The expansion of legalized marijuana use and the changing marijuana laws are wreaking havoc on what law enforcement consider probable cause and the justification for certain searches.
The Fourth Amendment of the United States Constitution states that “The right of the people to be secure in their persons, houses, papers, and effects, against unreasonable searches and seizures, shall not be violated, and no warrant shall issue, but upon probable cause, supported by Oath or affirmation, and particularly describing the place to be searched, and the person or things to be seized.”
Simply put, if you expect it to be private, cops must get a warrant to search it. And in order to get the warrant, they need reasonable and trustworthy facts that they’re going to find illegal.
Though there are exceptions to the need for a warrant, one of which includes the “automobile exception.” If an officer has probable cause to believe that a vehicle contains illegal or is engaged in illegal activity, they need not get a warrant to search it.
For years, officers claimed, and as became the standard, that the distinct smell of marijuana is what provided the officers the probable cause needed to search a vehicle without a warrant.
But what about when a perfectly sober person drives a passenger who smells like marijuana because they use it for, say, medical purposes? In other words, if it now commonplace that passengers, or even drivers, can smell like marijuana (since it is legal), can we continue to allow cops to use it as justification to search without a warrant?
In one Pennsylvania court case, a judge made the correct ruling that the state troopers lacked probable cause to search the car of the defendant. The defendant had been sitting in the passenger seat while his wife had been driving the vehicle. When she failed to properly stop at a railroad overpass, officers pulled them over and then was able to “smell the odor of both burnt and raw marijuana through the open window of the vehicle.” The defendant was a medical marijuana card holder and showed it to the police. Despite this, the officers claimed that they still had the right to search the vehicle.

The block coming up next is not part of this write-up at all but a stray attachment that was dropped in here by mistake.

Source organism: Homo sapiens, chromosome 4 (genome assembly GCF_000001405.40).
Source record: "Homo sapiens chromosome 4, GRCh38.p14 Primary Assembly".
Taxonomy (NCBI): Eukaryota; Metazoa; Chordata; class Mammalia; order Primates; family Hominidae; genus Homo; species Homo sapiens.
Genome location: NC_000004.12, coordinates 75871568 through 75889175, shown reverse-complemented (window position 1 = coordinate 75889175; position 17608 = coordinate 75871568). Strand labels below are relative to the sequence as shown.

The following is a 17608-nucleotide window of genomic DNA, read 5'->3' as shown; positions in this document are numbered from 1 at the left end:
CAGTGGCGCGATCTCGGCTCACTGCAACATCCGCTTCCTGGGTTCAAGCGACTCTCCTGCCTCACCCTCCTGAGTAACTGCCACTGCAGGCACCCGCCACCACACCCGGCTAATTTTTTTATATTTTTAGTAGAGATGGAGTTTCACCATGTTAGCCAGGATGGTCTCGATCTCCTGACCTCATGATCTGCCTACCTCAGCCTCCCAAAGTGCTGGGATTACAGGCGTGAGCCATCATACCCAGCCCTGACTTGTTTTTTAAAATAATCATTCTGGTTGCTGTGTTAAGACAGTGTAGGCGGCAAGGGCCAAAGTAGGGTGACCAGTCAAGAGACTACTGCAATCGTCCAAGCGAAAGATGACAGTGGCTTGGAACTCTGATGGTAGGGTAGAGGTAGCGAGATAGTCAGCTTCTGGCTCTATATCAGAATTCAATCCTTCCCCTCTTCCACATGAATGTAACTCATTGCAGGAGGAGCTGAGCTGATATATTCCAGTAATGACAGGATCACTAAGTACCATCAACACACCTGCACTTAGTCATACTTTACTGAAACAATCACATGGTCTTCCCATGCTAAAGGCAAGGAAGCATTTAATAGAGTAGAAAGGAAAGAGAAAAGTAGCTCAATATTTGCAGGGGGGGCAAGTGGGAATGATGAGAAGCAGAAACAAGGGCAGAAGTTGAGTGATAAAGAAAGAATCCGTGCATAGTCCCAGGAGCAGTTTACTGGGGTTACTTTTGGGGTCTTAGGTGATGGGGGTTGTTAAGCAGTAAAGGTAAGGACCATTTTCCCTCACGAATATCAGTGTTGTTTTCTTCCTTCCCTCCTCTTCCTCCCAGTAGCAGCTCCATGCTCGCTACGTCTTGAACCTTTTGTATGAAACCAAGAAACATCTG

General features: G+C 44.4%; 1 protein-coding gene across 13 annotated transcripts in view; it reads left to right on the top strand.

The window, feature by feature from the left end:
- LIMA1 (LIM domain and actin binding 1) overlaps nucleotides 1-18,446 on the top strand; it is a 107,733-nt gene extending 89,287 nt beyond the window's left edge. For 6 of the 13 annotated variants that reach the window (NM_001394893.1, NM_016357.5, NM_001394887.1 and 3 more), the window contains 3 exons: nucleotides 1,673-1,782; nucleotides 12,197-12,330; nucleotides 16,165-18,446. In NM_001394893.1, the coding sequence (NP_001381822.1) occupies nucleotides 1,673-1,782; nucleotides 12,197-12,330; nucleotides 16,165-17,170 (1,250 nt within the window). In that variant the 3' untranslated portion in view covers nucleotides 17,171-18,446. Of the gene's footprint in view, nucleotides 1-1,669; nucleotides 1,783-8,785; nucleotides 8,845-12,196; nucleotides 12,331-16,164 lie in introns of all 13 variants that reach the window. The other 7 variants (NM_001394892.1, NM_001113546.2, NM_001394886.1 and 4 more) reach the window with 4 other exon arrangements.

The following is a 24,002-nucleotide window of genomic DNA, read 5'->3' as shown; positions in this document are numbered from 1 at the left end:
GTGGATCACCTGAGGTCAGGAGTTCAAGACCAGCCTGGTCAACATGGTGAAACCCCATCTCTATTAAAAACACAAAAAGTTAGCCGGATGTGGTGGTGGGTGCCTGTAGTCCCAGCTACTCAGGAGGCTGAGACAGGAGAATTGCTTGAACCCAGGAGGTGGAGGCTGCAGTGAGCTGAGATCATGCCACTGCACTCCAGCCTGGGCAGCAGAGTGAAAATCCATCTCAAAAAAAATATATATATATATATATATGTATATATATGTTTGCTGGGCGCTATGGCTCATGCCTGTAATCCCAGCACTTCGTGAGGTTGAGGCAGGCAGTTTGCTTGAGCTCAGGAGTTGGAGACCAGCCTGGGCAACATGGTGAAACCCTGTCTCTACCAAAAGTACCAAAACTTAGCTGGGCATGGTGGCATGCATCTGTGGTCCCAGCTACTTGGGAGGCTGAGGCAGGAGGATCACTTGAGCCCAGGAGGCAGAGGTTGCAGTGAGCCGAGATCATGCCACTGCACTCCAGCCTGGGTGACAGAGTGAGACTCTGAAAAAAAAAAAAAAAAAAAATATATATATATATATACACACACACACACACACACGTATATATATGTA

However, the court judge ruled that the troopers did not have further cause to search his vehicle because he produced his card at the time of the stop. Thus, she determined the subsequent search of his vehicle to be unlawful and that all evidence collected from the vehicle search should be suppressed. You can read more about the case through this link: https://assets.documentcloud.org/documents/6246965/Commonwealth-of-PA-vs-Timothy-O-Barr.pdf
In another case, a Maryland officers searched a vehicle based on the smell of marijuana. They found a joint containing less than 10 grams of marijuana, a civil offense. The officers then arrested the defendant at the scene and searched his person, which resulted in the discovery of cocaine in his pocket. Although the vehicle search was permitted, the judge decided that there was no further reasonable cause for the officers to arrest and search his person. According to the Maryland Court of Appeals, “this is based on the heightened expectation of privacy one enjoys in his or her person as compared to the diminished expectation of privacy one has in an automobile.”
Alongside marijuana, in 2018 the United States government passed the Farm Bill which federally legalized hemp production, raising further concerns regarding this issue. The smell of marijuana and hemp and nearly identical.
In some states, such as Florida, prosecutors are pushing for a new “odor-plus” standard where the smell of marijuana may still be used as cause, but only as one factor out of many in determining probable cause.
The judicial system’s acknowledgement that times are changing is promising. However, let’s hope that the wheels of justice don’t spin so slow, as they unfortunately often do, that it can’t keep up with what we know to be correct approach to marijuana.